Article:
I drove us down to the Outpatient Center at Johns Hopkins. They have garage parking, but valet costs the same amount, so we did that. I know, we're lazy, but its a lot easier to just pull up, get James and his stroller out and walk into the building than it is to walk from the garage. I make it a point to do whatever is going to cause me the least amount of stress when going to hospitals. So we went up to the 7th floor and checked in.
In the waiting room James and Adam played with the toys there and we noticed a little boy about James' age. Actually, as soon as we walked in Adam said to me, "Look at that cute little baby." So the other kid's mom asked how old James was and I told her. She said her son was a little younger and then told me that she's getting rid of his bottle soon (he was drinking it when we walked in). I didn't ask about him having a bottle, but I think she was having a little bit of mommy guilt. When she put her son down (he was wearing a just a diaper, waiting to go back for an ECHO) I noticed that he had recently had surgery. His scar was about 8 inches running all the way from his collar bones to the middle of his tummy. It honestly took my breath away, I really had to check myself to make sure I didn't get emotional. Because really, I'm sure the last thing this woman needed was for a stranger to get choked up at the sight of her little boy's recent incision. She told us that he'd had surgery on the 30th and I was amazed. This kid was up and running around, completely unfazed. I told her he looked like a tough little guy and she agreed, saying he was far tougher than she was.
We got called then, so we took James back. He was weighed, measured, had his blood pressure taken, and an EKG done. Something that really caught my attention, that they didn't do last year because he was a tiny baby, was put a blood pressure cuff on Adam (who was holding him) before they put James' on. They really wanted to make sure that James wasn't scared and saw that his dad had the same thing on his arm. Then they did the EKG, which requires putting 10 lead on various areas of your chest and upper body. Again, they put the stickers on Adam to show James what was going on. I know a little of that was probably lost on James, since he's still a pretty little boy, but as his mom I really appreciated it. James was pretty pissed about the EKG and having to hold still, but it was done pretty quickly and the stickers came off.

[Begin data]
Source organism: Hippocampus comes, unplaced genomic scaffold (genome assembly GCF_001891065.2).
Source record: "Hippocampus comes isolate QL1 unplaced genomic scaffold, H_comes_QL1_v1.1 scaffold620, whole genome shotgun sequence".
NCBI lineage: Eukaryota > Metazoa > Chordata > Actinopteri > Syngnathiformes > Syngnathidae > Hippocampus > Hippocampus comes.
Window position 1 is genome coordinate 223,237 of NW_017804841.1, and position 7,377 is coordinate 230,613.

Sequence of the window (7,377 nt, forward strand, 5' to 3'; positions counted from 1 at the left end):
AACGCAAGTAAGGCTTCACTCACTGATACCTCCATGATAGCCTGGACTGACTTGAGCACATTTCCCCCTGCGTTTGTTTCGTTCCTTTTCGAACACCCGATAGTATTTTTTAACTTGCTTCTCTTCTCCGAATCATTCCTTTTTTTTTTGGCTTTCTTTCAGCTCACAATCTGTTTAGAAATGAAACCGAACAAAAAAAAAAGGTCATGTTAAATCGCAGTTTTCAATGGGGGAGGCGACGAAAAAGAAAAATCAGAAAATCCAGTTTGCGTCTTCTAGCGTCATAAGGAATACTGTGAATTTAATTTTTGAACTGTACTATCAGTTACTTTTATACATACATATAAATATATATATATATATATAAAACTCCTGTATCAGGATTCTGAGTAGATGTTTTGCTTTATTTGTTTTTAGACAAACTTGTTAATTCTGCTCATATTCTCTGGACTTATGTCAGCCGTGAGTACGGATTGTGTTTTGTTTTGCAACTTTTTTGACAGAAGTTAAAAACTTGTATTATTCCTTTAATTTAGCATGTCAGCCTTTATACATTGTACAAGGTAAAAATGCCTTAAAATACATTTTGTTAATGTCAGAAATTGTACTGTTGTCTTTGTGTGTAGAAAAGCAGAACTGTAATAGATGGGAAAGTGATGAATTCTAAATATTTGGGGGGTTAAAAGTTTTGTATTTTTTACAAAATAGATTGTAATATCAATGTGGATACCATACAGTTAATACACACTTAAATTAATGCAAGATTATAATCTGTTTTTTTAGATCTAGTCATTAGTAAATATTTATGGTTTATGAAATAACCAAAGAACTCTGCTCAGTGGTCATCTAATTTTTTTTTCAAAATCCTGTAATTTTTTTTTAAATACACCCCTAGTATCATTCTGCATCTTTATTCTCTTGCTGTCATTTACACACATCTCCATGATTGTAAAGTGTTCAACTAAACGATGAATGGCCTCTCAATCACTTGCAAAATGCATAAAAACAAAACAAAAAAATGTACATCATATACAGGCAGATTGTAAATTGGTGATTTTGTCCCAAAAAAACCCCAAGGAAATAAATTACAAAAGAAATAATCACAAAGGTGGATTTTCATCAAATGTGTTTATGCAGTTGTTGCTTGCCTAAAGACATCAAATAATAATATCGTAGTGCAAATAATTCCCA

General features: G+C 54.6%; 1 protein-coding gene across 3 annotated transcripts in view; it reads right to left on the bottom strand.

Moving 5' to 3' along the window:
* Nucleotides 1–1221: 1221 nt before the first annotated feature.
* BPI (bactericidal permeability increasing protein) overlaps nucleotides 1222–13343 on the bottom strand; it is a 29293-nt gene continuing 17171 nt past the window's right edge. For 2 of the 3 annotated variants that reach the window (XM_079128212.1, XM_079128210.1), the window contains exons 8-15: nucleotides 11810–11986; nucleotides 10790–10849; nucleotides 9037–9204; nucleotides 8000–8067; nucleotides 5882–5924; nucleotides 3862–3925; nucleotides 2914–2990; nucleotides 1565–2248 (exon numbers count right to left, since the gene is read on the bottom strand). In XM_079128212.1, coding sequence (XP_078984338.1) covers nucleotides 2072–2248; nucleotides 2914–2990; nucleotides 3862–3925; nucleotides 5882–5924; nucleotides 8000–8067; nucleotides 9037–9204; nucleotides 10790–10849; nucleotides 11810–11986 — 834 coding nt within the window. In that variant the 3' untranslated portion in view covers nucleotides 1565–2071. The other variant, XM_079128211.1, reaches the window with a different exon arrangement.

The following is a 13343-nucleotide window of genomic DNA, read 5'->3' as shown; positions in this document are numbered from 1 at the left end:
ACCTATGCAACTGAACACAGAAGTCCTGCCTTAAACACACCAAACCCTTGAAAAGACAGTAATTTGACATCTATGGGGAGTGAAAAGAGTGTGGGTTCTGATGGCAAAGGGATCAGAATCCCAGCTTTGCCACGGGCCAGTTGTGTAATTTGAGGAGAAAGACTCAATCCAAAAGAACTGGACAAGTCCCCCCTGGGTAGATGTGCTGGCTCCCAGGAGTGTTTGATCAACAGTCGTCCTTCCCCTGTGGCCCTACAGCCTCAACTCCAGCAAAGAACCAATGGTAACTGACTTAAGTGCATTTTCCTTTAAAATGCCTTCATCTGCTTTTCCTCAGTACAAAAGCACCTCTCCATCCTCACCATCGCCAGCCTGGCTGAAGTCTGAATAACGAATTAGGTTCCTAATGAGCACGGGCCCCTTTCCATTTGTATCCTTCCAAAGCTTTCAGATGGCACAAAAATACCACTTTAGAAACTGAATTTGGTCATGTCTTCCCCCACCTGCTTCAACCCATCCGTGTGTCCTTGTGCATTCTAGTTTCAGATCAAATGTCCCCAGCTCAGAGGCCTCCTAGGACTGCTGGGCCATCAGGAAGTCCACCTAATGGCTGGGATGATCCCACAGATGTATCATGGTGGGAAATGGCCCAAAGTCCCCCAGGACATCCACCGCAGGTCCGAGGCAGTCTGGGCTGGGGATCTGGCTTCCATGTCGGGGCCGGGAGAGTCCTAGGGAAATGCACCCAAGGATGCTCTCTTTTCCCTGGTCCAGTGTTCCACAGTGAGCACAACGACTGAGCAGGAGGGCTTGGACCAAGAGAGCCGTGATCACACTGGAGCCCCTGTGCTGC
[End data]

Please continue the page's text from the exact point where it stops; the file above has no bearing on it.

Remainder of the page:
We went into an exam room and waited for Dr. Brenner, who didn't take long. He asked us some general questions about James' health and then told me he was going to listen to James' heart. James was on my lap at this point and he got to stay there. Adam was in the chair next to me and the doctor looked at him and said, "I'm going to pretend to listen to you first, don't cry." That definitely lightened my mood and I had a good laugh. James didn't like the stethoscope, but he cooperated and Dr. Brenner "listened" to me and Adam's arms and wrists and finally James' chest. The doctor said he could still hear the murmur, which wasn't a surprise, since all of James' doctors have said as much. He said that we didn't need to do an ECHO, but since we were there, we might as well.
There was no wait for the ECHO and Renee, the technician, took us right back. James had to lay on a bed, with me and Renee on either side, with the lights out. When the lights were turned off, he gave me this funny face, like "What the hell, mom?" But the Elmo's World DVD kept him distracted for the most part. There were some tears and fussing when Renee would move the wand, but for the most part, James did well. Adam helped comfort him and the time went quickly.
After the ECHO, we talked to Dr. Brenner again, to get the full scoop. James' defect has not gotten larger, but it has also not closed or gotten smaller. The deformation of the right cusp of his aortic valve does not seem to be worsening, but over the course of a year there wouldn't be much noticeable change anyhow. Due to the location of the defect, James will be monitored again in a year. If the hole was in any other location on the ventricular wall, we would be going back in 3 years. The long term implications of aortic valve leakage due to further deformation are an enlarged left side of the heart. This could lead to problems of heart functionality, but Dr. Brenner assured us that this is something that would happen over the course of 10 to 20 years, if it happens at all. There is no immediate need for any corrective action and nothing to look out for in the next year.
So like I said, pretty anti climatic, but very reassuring for us!
One of the nice things about Dr. Brenner is that he has a notepad full of blank drawings of the heart. I'm a visual learner, so this is great for me! It also reminds me of my dad and how he can draw a picture to explain anything. (Sidebar: He can even tell you what picture to draw over the phone to explain things, like when I was in college and he explained the Coriolis effect to me so that I could pass my Physical Geography final... but I digress). So here is a copy of our picture from the doctor.
|The black dot in the middle is where James' hole is|